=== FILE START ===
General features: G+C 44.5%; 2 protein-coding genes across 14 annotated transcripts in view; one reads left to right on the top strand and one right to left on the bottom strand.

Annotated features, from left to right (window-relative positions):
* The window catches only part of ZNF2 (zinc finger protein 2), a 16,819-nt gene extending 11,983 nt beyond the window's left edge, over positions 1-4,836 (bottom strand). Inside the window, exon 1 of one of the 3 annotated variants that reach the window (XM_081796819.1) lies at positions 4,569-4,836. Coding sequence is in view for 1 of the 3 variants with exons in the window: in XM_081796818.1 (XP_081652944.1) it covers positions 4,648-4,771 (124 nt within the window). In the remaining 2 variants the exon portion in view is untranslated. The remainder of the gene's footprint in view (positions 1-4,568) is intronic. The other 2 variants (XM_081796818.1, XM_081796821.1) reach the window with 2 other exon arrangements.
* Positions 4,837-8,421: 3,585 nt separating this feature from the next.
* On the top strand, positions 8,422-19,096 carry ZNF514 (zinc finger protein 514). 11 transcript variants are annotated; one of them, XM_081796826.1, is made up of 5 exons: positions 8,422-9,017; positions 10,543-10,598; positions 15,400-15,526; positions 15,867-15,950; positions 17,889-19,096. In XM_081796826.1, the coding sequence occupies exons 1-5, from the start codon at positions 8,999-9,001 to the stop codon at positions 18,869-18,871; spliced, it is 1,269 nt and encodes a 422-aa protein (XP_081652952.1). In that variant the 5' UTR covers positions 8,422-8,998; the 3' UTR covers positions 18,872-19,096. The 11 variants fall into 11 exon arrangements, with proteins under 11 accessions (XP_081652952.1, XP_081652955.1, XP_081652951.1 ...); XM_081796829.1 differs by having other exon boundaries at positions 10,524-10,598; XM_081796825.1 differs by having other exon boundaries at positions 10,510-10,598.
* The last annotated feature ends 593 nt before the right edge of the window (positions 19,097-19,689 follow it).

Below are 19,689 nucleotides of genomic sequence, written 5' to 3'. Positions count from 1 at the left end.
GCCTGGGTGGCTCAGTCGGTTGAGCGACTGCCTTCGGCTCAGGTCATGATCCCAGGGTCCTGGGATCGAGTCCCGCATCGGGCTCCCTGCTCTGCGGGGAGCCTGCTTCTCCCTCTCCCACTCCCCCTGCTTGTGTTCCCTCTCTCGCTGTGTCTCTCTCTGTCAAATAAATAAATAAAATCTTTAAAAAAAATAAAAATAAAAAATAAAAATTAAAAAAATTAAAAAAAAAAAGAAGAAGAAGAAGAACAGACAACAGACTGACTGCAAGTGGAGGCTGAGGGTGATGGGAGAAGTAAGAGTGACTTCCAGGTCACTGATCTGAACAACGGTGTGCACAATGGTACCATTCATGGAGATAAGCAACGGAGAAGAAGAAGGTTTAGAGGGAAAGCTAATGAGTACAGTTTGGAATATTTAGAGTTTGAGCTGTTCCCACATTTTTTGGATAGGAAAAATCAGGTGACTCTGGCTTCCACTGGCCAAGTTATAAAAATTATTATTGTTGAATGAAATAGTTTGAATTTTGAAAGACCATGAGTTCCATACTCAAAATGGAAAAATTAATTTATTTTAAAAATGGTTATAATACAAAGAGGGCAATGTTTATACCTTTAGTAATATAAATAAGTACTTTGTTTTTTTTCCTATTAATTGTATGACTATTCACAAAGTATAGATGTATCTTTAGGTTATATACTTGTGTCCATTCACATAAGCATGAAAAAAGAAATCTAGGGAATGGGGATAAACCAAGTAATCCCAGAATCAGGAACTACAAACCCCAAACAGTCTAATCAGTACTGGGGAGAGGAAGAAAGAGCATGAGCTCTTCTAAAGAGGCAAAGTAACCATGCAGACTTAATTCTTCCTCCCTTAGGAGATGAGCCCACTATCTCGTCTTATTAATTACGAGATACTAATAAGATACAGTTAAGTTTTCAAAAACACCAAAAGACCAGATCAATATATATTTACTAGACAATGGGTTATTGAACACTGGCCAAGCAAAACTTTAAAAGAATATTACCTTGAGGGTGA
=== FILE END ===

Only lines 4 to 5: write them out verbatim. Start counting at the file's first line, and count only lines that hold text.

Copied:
* Positions 4,837-8,421: 3,585 nt separating this feature from the next.
* On the top strand, positions 8,422-19,096 carry ZNF514 (zinc finger protein 514). 11 transcript variants are annotated; one of them, XM_081796826.1, is made up of 5 exons: positions 8,422-9,017; positions 10,543-10,598; positions 15,400-15,526; positions 15,867-15,950; positions 17,889-19,096. In XM_081796826.1, the coding sequence occupies exons 1-5, from the start codon at positions 8,999-9,001 to the stop codon at positions 18,869-18,871; spliced, it is 1,269 nt and encodes a 422-aa protein (XP_081652952.1). In that variant the 5' UTR covers positions 8,422-8,998; the 3' UTR covers positions 18,872-19,096. The 11 variants fall into 11 exon arrangements, with proteins under 11 accessions (XP_081652952.1, XP_081652955.1, XP_081652951.1 ...); XM_081796829.1 differs by having other exon boundaries at positions 10,524-10,598; XM_081796825.1 differs by having other exon boundaries at positions 10,510-10,598.